“With teams that have a chance to advance to the playoffs, you bring up guys that can help you win games,” manager Lloyd McClendon said earlier this week. “I don’t think you venture out and bring in young guys just to get them experience, because there isn’t going to be any experience to get. You’re playing meaningful games and you want your veteran guys out there performing in high-level, high-pressure games. For me, I don’t see bringing up a lot of young players just to get experience.”

So who are those players not on the current 25-man roster that can help the Mariners in the stretch run? Starting pitcher James Paxton isn’t technically on the 25-man roster, but he’s slated to start Tuesday in Oakland.

Here are a few more candidates.

Who will likely be called up?

Justin Smoak, first base: He provides a late-inning defensive replacement for Logan Morrison. Smoak is a top-level defender at first base. In his last 23 games with Class AAA Tacoma, he is hitting .400 (34 for 85) with eight doubles, 13 RBI, 17 walks and a .495 on-base percentage.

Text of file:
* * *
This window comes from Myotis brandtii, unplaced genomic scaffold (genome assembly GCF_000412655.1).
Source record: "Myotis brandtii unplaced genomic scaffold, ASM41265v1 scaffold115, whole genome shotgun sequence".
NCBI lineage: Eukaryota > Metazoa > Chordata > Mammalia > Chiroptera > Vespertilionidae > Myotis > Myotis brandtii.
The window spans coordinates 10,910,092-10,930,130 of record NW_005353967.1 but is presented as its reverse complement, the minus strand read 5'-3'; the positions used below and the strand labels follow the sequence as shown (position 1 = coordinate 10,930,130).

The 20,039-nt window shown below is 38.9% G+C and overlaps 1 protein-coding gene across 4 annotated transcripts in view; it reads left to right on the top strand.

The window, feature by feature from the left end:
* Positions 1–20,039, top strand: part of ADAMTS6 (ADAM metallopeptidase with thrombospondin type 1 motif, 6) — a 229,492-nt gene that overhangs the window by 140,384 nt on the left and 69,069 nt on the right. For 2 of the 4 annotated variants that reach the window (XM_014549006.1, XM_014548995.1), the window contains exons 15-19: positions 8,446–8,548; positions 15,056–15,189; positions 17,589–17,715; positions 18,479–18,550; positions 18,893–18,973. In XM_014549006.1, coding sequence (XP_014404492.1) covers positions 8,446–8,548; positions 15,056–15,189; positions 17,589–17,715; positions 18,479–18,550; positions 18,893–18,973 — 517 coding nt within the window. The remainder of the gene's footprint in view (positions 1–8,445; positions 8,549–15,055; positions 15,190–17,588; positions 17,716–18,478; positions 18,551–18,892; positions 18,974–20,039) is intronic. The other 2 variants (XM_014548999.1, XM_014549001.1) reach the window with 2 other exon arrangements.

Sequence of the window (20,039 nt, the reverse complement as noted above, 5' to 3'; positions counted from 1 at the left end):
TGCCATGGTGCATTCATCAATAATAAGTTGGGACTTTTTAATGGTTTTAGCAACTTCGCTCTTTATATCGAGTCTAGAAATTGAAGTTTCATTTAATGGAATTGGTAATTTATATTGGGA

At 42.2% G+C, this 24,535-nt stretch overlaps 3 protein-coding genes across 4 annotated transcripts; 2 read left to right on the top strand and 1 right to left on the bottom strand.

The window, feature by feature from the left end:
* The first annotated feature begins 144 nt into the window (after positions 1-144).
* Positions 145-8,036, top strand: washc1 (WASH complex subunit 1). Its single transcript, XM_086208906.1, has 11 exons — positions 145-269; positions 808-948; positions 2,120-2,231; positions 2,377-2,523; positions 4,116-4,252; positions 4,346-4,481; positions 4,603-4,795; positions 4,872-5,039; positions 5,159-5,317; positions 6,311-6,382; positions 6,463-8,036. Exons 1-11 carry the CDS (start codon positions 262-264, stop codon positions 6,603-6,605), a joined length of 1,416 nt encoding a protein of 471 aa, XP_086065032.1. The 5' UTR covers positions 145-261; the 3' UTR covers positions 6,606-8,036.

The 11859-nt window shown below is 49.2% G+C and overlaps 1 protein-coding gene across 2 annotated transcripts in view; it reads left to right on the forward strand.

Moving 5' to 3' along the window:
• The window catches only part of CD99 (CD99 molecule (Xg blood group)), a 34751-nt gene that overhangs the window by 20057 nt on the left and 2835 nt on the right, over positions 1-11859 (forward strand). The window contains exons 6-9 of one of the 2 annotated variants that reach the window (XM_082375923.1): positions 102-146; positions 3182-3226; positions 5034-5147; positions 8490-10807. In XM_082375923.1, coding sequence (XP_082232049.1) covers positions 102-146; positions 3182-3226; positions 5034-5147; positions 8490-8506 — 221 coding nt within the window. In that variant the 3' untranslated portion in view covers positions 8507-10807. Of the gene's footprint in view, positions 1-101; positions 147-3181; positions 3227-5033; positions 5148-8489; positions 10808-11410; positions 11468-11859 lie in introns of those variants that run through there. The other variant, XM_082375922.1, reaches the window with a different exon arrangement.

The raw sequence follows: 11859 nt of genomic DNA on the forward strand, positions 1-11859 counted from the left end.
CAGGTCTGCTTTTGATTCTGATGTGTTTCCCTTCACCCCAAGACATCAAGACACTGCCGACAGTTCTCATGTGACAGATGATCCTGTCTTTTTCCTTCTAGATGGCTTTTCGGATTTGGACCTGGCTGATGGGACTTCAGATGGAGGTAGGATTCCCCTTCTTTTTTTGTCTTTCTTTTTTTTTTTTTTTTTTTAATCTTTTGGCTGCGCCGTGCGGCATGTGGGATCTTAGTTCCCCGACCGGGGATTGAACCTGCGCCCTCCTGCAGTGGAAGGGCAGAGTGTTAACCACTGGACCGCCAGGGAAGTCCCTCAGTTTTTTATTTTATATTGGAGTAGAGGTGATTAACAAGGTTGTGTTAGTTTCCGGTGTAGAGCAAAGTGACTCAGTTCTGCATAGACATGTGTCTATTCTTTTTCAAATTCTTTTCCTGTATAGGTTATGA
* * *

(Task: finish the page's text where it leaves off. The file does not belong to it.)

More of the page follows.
Corey Hart, designated hitter: Hart is rehabbing with the Rainiers after being placed on the disabled list with a knee contusion on Aug. 2. Hart has struggled this season with Seattle, hitting just .203 with five homers and 20 RBI in 58 games, but he’s an experienced player and could be a late-inning pinch-hitter.